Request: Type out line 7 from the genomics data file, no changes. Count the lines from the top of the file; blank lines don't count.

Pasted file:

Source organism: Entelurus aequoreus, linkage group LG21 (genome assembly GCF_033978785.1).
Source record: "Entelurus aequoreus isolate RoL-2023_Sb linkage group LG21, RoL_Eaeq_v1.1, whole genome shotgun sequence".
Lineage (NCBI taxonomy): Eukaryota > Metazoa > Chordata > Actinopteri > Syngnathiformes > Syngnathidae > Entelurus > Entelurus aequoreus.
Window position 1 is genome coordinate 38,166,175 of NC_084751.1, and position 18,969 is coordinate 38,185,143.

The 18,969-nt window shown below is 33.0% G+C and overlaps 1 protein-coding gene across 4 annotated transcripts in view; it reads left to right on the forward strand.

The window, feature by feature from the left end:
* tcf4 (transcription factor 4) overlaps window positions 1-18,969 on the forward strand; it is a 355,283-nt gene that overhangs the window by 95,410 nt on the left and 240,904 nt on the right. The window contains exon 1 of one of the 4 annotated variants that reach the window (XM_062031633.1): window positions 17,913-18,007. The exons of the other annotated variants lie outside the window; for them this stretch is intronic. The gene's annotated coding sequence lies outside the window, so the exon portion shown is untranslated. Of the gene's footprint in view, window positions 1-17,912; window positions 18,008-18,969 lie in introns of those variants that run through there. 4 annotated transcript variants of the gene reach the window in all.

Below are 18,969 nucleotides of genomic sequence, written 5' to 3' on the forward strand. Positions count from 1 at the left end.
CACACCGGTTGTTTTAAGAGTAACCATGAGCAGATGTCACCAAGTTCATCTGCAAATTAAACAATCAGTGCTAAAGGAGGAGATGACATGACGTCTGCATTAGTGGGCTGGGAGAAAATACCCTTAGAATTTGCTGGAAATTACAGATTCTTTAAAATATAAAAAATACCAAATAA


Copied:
* tcf4 (transcription factor 4) overlaps window positions 1-18,969 on the forward strand; it is a 355,283-nt gene that overhangs the window by 95,410 nt on the left and 240,904 nt on the right. The window contains exon 1 of one of the 4 annotated variants that reach the window (XM_062031633.1): window positions 17,913-18,007. The exons of the other annotated variants lie outside the window; for them this stretch is intronic. The gene's annotated coding sequence lies outside the window, so the exon portion shown is untranslated. Of the gene's footprint in view, window positions 1-17,912; window positions 18,008-18,969 lie in introns of those variants that run through there. 4 annotated transcript variants of the gene reach the window in all.